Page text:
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  • Oral presentation
  • Open Access

Diagnostic performance of T2-weighted CMR for evaluation of acute myocardial injury

  • 1,
  • 1,
  • 2,
  • 1,
  • 1 and
  • 3
Journal of Cardiovascular Magnetic Resonance201214 (Suppl 1) :O62

https://doi.org/10.1186/1532-429X-14-S1-O62

  • Published:

Keywords

  • Cardiac Magnetic Resonance
  • Late Gadolinium Enhancement
  • Myocardial Edema
  • Late Gadolinium Enhancement Cardiac Magnetic Resonance
  • Acute Myocardial Injury

Summary

We compared the performances of two different fat suppression T2-weighted fast spin echo sequences and demonstrated that T2-weighted CMR has high specificity but overall low sensitivity for detection of myocardial injury. More robust CMR techniques are needed for the detection of acute myocardial injury.

Background

Edema-sensitive T2-weighted cardiac magnetic resonance (CMR) based on fast spin-echo (FSE) imaging is a useful modality to detect acute myocardial injury. Conventional T2-weighted CMR uses three inversion-recovery (IR) pulses, the first two to null the blood signal, and the last one (STIR) to null fat signal, but suffers from reduced myocardial signal and signal dropout. We compared the performances of two different fat suppression T2-weighted FSE sequences: a) STIR (FSE-STIR) and b) spectral adiabatic inversion recovery fat suppression (FSE-SPAIR) for detection of myocardial injury in patients with cardiomyopathy.

Methods

65 consecutive patients referred for CMR evaluation of myocardial structure and function underwent FSE-STIR and FSE-SPAIR in addition to cine and late gadolinium enhancement CMR as part of the routine clinical protocol. T2-weighted FSE images were independently evaluated by two readers, blinded to the clinical history and type of sequence, for image quality and artifacts (Likert scale 1-5), and presence of increased myocardial T2 signal suggestive of edema. Disagreements in interpretation of myocardial edema were resolved by consensus. In addition, presence of increased T2 signal suggestive of myocardial edema based on the clinical CMR interpretation, incorporating all CMR sequences available in the study, was also recorded for comparison. Troponin levels acquired during the time of the referral were recorded, and patients with recent (<30 days) troponin elevation greater than 2 times upper limit of normal were diagnosed with acute myocardial injury. The diagnostic performance of each T2-weighted FSE technique for detection of myocardial injury was evaluated.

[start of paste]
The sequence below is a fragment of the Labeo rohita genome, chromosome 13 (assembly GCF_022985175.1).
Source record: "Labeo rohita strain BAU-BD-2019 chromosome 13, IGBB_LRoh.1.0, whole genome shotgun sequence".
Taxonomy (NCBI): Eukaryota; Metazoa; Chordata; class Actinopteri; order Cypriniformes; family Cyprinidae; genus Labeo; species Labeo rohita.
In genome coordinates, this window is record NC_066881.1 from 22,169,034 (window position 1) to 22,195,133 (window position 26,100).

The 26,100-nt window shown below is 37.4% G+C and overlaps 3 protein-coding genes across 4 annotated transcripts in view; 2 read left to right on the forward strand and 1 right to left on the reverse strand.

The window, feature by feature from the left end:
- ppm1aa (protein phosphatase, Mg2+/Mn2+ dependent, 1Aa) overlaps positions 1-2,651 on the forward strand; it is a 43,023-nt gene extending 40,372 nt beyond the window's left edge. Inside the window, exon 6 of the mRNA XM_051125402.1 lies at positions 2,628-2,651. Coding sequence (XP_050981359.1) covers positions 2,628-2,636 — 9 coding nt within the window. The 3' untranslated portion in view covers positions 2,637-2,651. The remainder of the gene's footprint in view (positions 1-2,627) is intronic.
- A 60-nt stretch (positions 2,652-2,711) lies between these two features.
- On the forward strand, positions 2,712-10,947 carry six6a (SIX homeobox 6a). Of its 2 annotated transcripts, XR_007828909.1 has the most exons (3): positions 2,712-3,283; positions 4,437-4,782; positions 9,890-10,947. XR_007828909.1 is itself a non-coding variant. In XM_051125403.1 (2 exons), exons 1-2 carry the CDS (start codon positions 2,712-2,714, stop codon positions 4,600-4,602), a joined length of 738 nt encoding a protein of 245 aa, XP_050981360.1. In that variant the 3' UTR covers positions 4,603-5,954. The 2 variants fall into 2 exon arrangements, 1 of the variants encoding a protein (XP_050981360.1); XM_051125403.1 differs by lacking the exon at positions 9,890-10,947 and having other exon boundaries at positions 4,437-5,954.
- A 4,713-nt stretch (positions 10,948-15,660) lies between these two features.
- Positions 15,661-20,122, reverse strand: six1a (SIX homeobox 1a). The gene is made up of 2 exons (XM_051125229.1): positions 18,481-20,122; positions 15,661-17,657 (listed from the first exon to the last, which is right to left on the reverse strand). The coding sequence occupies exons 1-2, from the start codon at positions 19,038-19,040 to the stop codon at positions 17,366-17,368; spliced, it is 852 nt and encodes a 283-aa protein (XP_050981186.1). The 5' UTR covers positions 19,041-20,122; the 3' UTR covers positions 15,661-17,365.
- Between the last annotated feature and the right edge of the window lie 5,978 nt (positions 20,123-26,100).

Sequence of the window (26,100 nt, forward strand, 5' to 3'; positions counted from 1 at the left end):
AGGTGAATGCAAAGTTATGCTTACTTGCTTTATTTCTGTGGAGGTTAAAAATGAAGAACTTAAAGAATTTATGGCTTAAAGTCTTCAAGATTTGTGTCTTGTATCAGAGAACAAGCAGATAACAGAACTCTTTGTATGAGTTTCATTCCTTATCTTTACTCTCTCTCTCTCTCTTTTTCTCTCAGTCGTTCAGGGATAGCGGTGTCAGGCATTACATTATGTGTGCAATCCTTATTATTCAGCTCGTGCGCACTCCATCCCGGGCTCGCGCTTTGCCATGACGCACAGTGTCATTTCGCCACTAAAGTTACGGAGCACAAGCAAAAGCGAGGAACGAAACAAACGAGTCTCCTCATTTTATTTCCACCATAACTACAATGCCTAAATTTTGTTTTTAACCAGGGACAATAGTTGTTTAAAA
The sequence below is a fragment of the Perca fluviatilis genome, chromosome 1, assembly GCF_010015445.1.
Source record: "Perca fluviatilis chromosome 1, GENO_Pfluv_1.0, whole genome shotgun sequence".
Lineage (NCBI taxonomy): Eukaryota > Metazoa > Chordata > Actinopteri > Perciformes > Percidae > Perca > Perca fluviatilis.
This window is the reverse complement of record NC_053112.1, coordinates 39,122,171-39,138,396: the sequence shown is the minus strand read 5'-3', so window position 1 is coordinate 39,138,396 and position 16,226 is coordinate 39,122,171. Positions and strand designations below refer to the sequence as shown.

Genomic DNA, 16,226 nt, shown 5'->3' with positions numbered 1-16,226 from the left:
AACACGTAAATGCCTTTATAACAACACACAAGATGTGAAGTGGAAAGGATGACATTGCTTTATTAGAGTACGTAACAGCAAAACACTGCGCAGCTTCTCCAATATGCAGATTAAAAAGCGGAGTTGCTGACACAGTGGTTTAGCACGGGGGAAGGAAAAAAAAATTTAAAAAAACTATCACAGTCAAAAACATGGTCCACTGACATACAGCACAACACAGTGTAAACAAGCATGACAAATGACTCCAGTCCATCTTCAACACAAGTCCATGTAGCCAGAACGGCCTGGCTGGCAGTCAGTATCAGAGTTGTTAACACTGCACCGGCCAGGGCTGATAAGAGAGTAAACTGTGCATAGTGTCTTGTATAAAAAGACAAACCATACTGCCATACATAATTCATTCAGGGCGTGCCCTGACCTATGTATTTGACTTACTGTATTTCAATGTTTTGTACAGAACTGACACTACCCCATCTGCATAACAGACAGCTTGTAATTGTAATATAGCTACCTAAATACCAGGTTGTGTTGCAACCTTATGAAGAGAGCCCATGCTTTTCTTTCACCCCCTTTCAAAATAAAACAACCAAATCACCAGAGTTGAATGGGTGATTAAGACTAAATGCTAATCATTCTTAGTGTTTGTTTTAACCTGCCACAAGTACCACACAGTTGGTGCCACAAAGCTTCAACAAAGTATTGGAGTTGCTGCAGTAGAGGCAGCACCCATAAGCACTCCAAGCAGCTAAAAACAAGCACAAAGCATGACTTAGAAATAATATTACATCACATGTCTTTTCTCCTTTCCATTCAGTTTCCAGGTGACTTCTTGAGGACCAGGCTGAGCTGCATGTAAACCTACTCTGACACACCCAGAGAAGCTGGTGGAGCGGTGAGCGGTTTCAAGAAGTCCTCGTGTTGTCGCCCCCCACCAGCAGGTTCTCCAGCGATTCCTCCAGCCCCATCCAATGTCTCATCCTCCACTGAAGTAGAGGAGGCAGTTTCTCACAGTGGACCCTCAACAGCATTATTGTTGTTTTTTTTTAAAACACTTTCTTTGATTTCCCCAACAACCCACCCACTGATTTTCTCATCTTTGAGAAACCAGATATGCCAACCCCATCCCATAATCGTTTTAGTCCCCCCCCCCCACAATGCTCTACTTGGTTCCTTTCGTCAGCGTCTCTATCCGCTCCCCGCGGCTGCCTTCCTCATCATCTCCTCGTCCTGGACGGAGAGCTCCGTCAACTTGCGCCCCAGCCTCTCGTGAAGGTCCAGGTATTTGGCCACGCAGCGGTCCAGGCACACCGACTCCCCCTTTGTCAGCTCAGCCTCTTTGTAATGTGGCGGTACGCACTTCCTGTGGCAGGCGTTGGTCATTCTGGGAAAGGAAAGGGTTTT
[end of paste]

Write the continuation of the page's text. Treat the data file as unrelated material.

Results

There were 22/65 patients (34%) with evidence of acute myocardial injury. Image quality and artifact scores were significantly better with the FSE-SPAIR technique compared to FSE-STIR (2.15 vs 2.68, p<0.01; 2.62 vs 3.05, p<0.01, respectively). The sensitivity, specificity, positive predictive value and negative predictive value are as follows: 27%, 93%, 67%, 71% for FSE-SPAIR, 36%, 91%, 67%, 74% for FSE-STIR and 68%, 98%, 94%, 84% for clinical interpretations. There was a statistically significant difference in sensitivity between the clinical interpretation and each of the T2-weighted techniques, but not between the independent T2-weighted techniques.

Conclusions

Isolated interpretation of T2-weighted CMR for myocardial edema demonstrates high specificity but overall low sensitivity for detection of myocardial injury. However, real world interpretation in combination with cine and late gadolinium enhancement techniques significantly improves overall sensitivity and diagnostic performance. Newer techniques, such as cardiac T2 mapping, may overcome limitations associated with conventional T2-weighted CMR.

Funding

1K12HS019473-01 NIH/AHRQ/OEREP.

Authors’ Affiliations

(1)
NYU School of Medicine, New York, NY, USA
(2)
Radiology, Singapore General Hospital, Singapore, Singapore
(3)
The University of Utah, Salt Lake City, UT, USA

Copyright

© Srichai et al; licensee BioMed Central Ltd. 2012

This article is published under license to BioMed Central Ltd. This is an open access article distributed under the terms of the Creative Commons Attribution License (http://creativecommons.org/licenses/by/2.0), which permits unrestricted use, distribution, and reproduction in any medium, provided the original work is properly cited.

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